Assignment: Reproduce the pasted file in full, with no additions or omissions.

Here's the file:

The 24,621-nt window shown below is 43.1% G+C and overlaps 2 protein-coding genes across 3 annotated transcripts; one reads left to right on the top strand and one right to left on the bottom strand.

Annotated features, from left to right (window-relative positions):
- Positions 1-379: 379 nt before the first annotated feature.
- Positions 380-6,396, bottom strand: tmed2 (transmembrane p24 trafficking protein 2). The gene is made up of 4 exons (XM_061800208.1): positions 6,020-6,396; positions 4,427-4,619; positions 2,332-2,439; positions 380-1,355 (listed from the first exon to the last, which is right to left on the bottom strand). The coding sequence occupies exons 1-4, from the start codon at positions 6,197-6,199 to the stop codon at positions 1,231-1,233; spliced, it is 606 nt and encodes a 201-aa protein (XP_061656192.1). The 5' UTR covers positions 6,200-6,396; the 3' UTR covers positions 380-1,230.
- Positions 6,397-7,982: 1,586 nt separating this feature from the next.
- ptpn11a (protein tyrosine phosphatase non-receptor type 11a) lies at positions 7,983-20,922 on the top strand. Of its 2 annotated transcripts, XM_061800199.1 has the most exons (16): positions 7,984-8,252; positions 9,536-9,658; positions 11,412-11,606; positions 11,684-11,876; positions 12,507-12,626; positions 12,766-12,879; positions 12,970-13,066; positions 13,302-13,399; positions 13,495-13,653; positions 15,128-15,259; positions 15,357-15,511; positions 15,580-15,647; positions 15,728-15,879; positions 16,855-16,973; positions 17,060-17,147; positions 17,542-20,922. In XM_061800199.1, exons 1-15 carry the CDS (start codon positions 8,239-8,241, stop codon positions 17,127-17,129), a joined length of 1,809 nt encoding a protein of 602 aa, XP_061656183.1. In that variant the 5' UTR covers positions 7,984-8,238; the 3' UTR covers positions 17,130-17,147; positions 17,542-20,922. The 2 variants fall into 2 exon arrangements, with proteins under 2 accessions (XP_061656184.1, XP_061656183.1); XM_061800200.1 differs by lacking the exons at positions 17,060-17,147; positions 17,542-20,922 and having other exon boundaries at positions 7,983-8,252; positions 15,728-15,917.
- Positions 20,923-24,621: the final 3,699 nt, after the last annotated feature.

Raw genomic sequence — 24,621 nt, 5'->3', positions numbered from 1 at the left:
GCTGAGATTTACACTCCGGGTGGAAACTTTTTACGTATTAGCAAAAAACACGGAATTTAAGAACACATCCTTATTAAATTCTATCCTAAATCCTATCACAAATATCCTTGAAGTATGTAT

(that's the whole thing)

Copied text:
The 24,621-nt window shown below is 43.1% G+C and overlaps 2 protein-coding genes across 3 annotated transcripts; one reads left to right on the top strand and one right to left on the bottom strand.

Annotated features, from left to right (window-relative positions):
- Positions 1-379: 379 nt before the first annotated feature.
- Positions 380-6,396, bottom strand: tmed2 (transmembrane p24 trafficking protein 2). The gene is made up of 4 exons (XM_061800208.1): positions 6,020-6,396; positions 4,427-4,619; positions 2,332-2,439; positions 380-1,355 (listed from the first exon to the last, which is right to left on the bottom strand). The coding sequence occupies exons 1-4, from the start codon at positions 6,197-6,199 to the stop codon at positions 1,231-1,233; spliced, it is 606 nt and encodes a 201-aa protein (XP_061656192.1). The 5' UTR covers positions 6,200-6,396; the 3' UTR covers positions 380-1,230.
- Positions 6,397-7,982: 1,586 nt separating this feature from the next.
- ptpn11a (protein tyrosine phosphatase non-receptor type 11a) lies at positions 7,983-20,922 on the top strand. Of its 2 annotated transcripts, XM_061800199.1 has the most exons (16): positions 7,984-8,252; positions 9,536-9,658; positions 11,412-11,606; positions 11,684-11,876; positions 12,507-12,626; positions 12,766-12,879; positions 12,970-13,066; positions 13,302-13,399; positions 13,495-13,653; positions 15,128-15,259; positions 15,357-15,511; positions 15,580-15,647; positions 15,728-15,879; positions 16,855-16,973; positions 17,060-17,147; positions 17,542-20,922. In XM_061800199.1, exons 1-15 carry the CDS (start codon positions 8,239-8,241, stop codon positions 17,127-17,129), a joined length of 1,809 nt encoding a protein of 602 aa, XP_061656183.1. In that variant the 5' UTR covers positions 7,984-8,238; the 3' UTR covers positions 17,130-17,147; positions 17,542-20,922. The 2 variants fall into 2 exon arrangements, with proteins under 2 accessions (XP_061656184.1, XP_061656183.1); XM_061800200.1 differs by lacking the exons at positions 17,060-17,147; positions 17,542-20,922 and having other exon boundaries at positions 7,983-8,252; positions 15,728-15,917.
- Positions 20,923-24,621: the final 3,699 nt, after the last annotated feature.

Raw genomic sequence — 24,621 nt, 5'->3', positions numbered from 1 at the left:
GCTGAGATTTACACTCCGGGTGGAAACTTTTTACGTATTAGCAAAAAACACGGAATTTAAGAACACATCCTTATTAAATTCTATCCTAAATCCTATCACAAATATCCTTGAAGTATGTAT